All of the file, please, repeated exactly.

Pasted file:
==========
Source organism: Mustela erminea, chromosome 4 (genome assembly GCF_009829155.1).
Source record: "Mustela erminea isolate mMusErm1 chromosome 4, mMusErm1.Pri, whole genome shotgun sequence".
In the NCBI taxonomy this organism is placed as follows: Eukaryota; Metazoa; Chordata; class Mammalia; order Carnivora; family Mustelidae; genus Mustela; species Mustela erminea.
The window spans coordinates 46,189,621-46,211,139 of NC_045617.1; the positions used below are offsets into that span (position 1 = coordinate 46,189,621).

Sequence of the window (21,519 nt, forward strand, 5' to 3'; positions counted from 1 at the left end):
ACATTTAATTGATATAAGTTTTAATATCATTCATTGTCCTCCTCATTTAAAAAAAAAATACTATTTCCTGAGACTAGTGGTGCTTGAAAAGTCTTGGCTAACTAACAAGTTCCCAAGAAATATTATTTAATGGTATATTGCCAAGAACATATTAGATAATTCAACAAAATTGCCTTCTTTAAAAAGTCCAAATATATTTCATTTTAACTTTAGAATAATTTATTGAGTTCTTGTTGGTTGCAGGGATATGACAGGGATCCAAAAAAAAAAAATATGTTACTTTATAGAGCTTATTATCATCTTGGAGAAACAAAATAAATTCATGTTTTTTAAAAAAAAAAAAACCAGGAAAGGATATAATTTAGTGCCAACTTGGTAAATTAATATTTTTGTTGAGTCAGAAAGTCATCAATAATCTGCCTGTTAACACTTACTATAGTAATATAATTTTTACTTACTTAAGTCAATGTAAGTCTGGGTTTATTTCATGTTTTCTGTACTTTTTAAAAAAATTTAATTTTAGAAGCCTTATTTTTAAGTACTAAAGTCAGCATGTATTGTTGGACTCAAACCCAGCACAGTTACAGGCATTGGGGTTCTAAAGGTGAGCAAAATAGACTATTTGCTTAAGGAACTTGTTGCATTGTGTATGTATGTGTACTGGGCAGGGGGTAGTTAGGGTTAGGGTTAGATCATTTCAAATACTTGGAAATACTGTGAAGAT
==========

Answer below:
Source organism: Mustela erminea, chromosome 4 (genome assembly GCF_009829155.1).
Source record: "Mustela erminea isolate mMusErm1 chromosome 4, mMusErm1.Pri, whole genome shotgun sequence".
In the NCBI taxonomy this organism is placed as follows: Eukaryota; Metazoa; Chordata; class Mammalia; order Carnivora; family Mustelidae; genus Mustela; species Mustela erminea.
The window spans coordinates 46,189,621-46,211,139 of NC_045617.1; the positions used below are offsets into that span (position 1 = coordinate 46,189,621).

Sequence of the window (21,519 nt, forward strand, 5' to 3'; positions counted from 1 at the left end):
ACATTTAATTGATATAAGTTTTAATATCATTCATTGTCCTCCTCATTTAAAAAAAAAATACTATTTCCTGAGACTAGTGGTGCTTGAAAAGTCTTGGCTAACTAACAAGTTCCCAAGAAATATTATTTAATGGTATATTGCCAAGAACATATTAGATAATTCAACAAAATTGCCTTCTTTAAAAAGTCCAAATATATTTCATTTTAACTTTAGAATAATTTATTGAGTTCTTGTTGGTTGCAGGGATATGACAGGGATCCAAAAAAAAAAAATATGTTACTTTATAGAGCTTATTATCATCTTGGAGAAACAAAATAAATTCATGTTTTTTAAAAAAAAAAAAACCAGGAAAGGATATAATTTAGTGCCAACTTGGTAAATTAATATTTTTGTTGAGTCAGAAAGTCATCAATAATCTGCCTGTTAACACTTACTATAGTAATATAATTTTTACTTACTTAAGTCAATGTAAGTCTGGGTTTATTTCATGTTTTCTGTACTTTTTAAAAAAATTTAATTTTAGAAGCCTTATTTTTAAGTACTAAAGTCAGCATGTATTGTTGGACTCAAACCCAGCACAGTTACAGGCATTGGGGTTCTAAAGGTGAGCAAAATAGACTATTTGCTTAAGGAACTTGTTGCATTGTGTATGTATGTGTACTGGGCAGGGGGTAGTTAGGGTTAGGGTTAGATCATTTCAAATACTTGGAAATACTGTGAAGAT